Conductors Institute offers public behind-the-scenes look at the art of conducting
If you’ve ever wondered what conducting is all about, you can observe conductor training at the University of South Carolina during the Conductors Institute of South Carolina June 3 through 15. Sessions are free and open to the public and provide a rare behind-the-scenes look at the art of conducting.
Visitors can watch conductors working with string ensembles, chamber groups and full orchestra Monday through Saturday from 9 a.m. to noon and 1:30 p.m. to 4 p.m. at the Koger Center for the Arts.
Dozens of conductors from around the world converge on campus for the Conductors Institute. More than 1,000 conductors, both novices and veterans of the podium, have participated in the world-renowned Institute since Maestro Donald Portnoy founded it 30 years ago. Portnoy, music director of the University of South Carolina Symphony Orchestra and director of orchestral studies at the university, has conducted major orchestras throughout the globe.
Students of the Institute receive training from guest conductors and composers with vast experience in the commercial, academic and professional worlds of music. Veteran conductors offer constructive criticism and encouragement, and each student has daily podium time focusing on the details of conducting-enhancing skills to achieve a greater command with their orchestral forces.
The Institute offers a 15-day program for conductors with a moderate to advanced level of conducting experience and a 10-day program for those with more limited conducting experience.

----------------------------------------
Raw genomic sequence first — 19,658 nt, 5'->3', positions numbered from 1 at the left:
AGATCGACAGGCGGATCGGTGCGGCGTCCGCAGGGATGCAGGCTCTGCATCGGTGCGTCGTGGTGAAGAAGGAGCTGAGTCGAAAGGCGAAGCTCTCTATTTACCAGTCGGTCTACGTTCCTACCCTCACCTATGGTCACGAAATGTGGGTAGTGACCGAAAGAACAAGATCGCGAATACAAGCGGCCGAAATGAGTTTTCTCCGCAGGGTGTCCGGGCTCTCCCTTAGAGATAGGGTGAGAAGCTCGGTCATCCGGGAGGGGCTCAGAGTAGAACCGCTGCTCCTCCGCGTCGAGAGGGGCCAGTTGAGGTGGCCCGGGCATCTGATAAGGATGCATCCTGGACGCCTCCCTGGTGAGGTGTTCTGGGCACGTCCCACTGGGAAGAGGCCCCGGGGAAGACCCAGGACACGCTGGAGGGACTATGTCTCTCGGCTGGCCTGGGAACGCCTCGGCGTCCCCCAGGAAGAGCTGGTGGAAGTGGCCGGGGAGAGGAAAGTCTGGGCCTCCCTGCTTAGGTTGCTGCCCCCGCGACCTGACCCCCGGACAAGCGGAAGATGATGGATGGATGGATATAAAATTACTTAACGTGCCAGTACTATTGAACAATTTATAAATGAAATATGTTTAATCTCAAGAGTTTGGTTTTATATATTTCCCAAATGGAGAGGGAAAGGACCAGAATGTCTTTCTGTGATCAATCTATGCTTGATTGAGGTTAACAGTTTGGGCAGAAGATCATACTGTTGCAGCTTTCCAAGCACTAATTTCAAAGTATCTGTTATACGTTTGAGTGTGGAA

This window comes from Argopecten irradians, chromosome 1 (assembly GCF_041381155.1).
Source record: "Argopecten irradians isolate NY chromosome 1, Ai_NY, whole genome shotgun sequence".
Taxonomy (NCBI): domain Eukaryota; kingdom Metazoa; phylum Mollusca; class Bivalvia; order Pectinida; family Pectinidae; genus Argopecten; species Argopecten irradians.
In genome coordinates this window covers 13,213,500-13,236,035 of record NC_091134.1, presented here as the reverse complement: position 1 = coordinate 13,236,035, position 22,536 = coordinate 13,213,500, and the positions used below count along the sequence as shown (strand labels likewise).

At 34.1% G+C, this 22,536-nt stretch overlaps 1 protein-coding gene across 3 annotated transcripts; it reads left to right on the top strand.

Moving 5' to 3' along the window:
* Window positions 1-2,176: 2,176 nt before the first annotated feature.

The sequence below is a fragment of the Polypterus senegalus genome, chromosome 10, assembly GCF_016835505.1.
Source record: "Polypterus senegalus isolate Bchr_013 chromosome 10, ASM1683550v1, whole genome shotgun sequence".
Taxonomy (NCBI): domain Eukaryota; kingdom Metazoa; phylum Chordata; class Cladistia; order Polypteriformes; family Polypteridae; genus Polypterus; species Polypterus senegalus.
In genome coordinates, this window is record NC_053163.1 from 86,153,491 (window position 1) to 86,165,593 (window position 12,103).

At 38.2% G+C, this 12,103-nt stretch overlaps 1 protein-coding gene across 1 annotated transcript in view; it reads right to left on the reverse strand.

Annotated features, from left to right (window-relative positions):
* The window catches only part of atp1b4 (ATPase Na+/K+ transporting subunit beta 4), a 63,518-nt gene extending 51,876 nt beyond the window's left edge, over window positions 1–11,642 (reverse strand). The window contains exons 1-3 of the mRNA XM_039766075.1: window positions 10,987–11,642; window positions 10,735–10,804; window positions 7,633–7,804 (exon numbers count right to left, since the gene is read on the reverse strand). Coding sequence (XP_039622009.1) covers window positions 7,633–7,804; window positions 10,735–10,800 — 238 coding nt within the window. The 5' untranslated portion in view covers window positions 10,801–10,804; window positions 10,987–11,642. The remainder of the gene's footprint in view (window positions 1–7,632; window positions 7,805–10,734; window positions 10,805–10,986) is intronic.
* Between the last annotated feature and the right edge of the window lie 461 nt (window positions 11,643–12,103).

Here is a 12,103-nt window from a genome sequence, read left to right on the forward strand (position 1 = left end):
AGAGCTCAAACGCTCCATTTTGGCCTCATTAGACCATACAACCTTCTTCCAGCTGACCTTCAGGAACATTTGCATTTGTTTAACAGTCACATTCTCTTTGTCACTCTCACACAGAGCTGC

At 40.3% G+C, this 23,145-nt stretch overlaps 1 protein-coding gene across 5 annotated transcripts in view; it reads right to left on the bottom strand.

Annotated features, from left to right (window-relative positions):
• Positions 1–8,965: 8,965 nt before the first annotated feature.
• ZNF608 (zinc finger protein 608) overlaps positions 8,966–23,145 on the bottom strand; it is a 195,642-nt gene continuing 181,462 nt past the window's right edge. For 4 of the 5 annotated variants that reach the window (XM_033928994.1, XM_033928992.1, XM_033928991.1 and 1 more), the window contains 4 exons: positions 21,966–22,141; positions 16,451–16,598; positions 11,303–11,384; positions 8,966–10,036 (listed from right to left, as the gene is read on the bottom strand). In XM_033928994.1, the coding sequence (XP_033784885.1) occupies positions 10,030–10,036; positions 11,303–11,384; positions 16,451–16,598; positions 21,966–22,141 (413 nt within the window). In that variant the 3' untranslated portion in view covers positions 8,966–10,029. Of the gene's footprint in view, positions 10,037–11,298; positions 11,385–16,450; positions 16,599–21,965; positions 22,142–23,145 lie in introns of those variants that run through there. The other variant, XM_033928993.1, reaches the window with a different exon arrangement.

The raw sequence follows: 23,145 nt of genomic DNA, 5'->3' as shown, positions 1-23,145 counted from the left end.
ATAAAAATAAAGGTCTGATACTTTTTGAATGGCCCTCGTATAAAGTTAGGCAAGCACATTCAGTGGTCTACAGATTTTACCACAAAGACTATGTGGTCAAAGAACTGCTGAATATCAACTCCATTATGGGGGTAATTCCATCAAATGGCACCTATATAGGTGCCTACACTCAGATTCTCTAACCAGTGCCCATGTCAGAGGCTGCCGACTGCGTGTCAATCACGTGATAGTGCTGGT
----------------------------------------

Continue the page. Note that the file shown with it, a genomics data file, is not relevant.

In conjunction with the Southeastern Piano Festival, the community can also observe the Conductors Institute Apprenticeship Program on June 12 and 13 from 10 a.m. – noon and 1:30 –4:30 p.m. This program allows the festival’s past participants to gain valuable experience collaborating with different conductors in a rehearsal setting.
About the University of South Carolina School of Music
The USC School of Music has established a national reputation for artistic and scholarly excellence and enriches the musical life of the university and the city by offering more than 300 concerts a year and music classes for all ages in the community. An acclaimed faculty teach approximately 500 undergraduate and graduate music majors, including students specializing in virtually every orchestra and band instrument, voice, piano, organ and guitar, and preparing musicians for professional careers and leadership in music teaching, performance, composition and research.
The school generates research and other creative activities in music that have local, national and international impact. The excellence of the school is a direct result of the resident faculty members who combine distinguished backgrounds as performers and scholars with a dedication to teaching. USC music faculty perform regularly on campus, nationally and internationally in recitals and concerts; contribute to publications and professional organizations; and make presentations at regional, national and international conferences.
Via: USC School of Music